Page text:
Health officials warn of salmonella risk in most frozen chicken products
In Canada, McDonald's Chicken McNuggets, for example, contained 600 mg of sodium per 100 g serving, compared to 240 mg sodium in U.K. similar-sized servings.
TORONTO -- The country's top public health doctors are warning consumers about the risk of salmonella from frozen raw breaded chicken products like nuggets, strips and burgers.
The chief medical officers of health issued a joint statement Thursday saying most of these products contain raw chicken and pose a health risk to anyone who handles, prepares or consumes them.
The statement says products containing raw chicken need to be handled carefully and cooked to an internal temperature of at least 74 degrees C before they are safe to eat.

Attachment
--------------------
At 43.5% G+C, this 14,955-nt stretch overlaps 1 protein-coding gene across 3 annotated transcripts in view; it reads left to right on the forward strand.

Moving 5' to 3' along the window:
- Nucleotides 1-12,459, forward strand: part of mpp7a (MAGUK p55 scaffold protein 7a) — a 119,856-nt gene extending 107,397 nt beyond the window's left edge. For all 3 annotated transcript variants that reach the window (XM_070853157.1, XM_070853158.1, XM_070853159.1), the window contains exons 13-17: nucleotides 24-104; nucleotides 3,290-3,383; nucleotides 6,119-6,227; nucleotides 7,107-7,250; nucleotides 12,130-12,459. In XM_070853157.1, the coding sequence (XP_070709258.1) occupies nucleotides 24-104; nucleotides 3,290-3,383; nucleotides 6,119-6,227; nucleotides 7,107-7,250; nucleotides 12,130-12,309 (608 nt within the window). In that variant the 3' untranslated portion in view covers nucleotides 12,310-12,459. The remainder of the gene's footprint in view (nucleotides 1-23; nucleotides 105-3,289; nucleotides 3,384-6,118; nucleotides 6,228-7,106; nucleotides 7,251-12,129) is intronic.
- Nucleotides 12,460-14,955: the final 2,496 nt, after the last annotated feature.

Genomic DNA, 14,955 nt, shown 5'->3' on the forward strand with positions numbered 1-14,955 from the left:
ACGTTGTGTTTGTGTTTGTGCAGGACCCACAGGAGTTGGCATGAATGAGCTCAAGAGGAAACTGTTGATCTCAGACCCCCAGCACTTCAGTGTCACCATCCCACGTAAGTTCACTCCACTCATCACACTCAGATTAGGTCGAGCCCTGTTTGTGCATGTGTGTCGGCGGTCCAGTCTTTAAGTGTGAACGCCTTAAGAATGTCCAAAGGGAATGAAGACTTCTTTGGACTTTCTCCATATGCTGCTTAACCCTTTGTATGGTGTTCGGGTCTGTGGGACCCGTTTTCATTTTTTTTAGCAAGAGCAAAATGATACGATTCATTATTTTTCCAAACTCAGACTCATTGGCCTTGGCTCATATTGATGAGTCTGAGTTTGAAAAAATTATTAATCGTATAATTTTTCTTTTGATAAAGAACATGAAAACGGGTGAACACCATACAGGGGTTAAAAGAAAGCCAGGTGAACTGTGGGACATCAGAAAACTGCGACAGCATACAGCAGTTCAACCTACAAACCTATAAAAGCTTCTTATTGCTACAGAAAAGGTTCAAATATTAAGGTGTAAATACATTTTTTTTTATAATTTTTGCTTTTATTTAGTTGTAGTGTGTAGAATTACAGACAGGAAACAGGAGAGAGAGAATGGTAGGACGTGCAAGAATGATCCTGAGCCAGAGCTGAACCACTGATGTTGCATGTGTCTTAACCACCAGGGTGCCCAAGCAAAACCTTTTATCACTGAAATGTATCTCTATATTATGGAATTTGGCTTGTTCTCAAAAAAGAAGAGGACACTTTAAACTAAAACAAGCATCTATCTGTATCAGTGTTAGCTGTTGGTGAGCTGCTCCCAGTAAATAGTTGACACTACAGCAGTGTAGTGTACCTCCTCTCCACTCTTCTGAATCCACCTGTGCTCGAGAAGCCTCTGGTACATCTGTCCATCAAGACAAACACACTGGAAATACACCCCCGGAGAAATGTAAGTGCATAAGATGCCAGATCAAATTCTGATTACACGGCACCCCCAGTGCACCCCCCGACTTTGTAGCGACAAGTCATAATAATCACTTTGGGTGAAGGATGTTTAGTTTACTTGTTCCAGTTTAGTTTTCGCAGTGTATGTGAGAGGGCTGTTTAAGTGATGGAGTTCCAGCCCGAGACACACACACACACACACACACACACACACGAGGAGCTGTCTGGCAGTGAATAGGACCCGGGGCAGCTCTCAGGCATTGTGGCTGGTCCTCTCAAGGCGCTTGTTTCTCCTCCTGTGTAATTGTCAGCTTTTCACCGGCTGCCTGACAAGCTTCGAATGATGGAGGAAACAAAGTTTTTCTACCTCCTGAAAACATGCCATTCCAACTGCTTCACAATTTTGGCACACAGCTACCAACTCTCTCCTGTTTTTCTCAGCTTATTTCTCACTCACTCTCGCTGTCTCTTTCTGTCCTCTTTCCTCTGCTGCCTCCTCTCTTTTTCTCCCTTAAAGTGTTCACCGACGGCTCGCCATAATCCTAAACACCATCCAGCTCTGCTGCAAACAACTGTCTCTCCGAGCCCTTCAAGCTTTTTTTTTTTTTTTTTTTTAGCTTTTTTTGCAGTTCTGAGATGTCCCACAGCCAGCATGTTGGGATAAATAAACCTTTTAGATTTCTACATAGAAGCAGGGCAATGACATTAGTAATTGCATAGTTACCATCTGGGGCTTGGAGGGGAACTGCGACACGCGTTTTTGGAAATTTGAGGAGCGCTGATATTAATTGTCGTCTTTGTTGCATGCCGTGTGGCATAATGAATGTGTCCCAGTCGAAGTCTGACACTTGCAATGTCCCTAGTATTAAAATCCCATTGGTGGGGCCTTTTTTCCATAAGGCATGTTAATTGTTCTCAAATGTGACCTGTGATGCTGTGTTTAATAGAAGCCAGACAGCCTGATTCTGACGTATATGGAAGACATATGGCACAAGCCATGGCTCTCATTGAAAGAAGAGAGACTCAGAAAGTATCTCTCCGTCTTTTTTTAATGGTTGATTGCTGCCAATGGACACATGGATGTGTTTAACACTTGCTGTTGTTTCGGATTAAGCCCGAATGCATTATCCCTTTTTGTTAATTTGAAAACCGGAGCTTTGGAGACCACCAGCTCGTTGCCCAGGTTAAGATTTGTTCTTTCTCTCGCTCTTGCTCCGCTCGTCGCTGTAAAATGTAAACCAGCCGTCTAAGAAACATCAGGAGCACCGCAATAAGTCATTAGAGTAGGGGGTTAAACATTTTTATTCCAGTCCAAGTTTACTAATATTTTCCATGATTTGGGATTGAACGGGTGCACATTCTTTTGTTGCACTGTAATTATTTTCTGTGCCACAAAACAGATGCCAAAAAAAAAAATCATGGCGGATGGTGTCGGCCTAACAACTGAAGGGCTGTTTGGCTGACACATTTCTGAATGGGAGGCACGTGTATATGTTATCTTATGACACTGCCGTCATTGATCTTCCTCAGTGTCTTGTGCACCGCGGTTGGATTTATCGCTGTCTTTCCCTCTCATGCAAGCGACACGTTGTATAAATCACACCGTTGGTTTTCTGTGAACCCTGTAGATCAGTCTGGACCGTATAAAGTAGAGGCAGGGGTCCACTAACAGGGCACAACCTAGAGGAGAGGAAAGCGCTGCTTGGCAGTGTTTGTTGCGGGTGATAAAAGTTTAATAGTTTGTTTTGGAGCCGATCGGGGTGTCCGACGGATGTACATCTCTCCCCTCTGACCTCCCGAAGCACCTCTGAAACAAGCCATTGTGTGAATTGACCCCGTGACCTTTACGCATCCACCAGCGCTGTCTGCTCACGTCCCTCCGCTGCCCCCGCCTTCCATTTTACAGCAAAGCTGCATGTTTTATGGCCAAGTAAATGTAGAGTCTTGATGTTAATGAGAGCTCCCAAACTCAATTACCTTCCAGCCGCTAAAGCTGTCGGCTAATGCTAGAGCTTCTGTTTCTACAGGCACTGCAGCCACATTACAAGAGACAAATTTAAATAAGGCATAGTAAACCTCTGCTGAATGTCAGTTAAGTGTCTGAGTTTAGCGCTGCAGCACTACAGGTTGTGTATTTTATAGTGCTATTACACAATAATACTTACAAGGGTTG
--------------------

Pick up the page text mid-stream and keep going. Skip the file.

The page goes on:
Consumers should also wash their hands before and after handling these products, as well as sanitizing surfaces, dishes and utensils used to prepare and serve them.
Hundreds of cases of salmonella infection associated with frozen raw breaded chicken products have been reported over the last 16 months, due at least in part to improper cooking or handling.
Most people who become ill from salmonella will recover within a week. But for some people, infection can lead to more severe illness, hospitalization, and in rare cases, death.
"For every laboratory-confirmed illness reported, we know that there are dozens more unreported illnesses in Canada," the federal and provincial public health officials write. "During this same period, there have also been food-recall warnings issued for seven different frozen raw breaded chicken products."
Meanwhile, the federal government is working with food manufacturers and retailers to reduce salmonella in frozen raw breaded chicken products produced on or after April 1, 2019, to below detectable amounts, with the aim of reducing the risk of illness.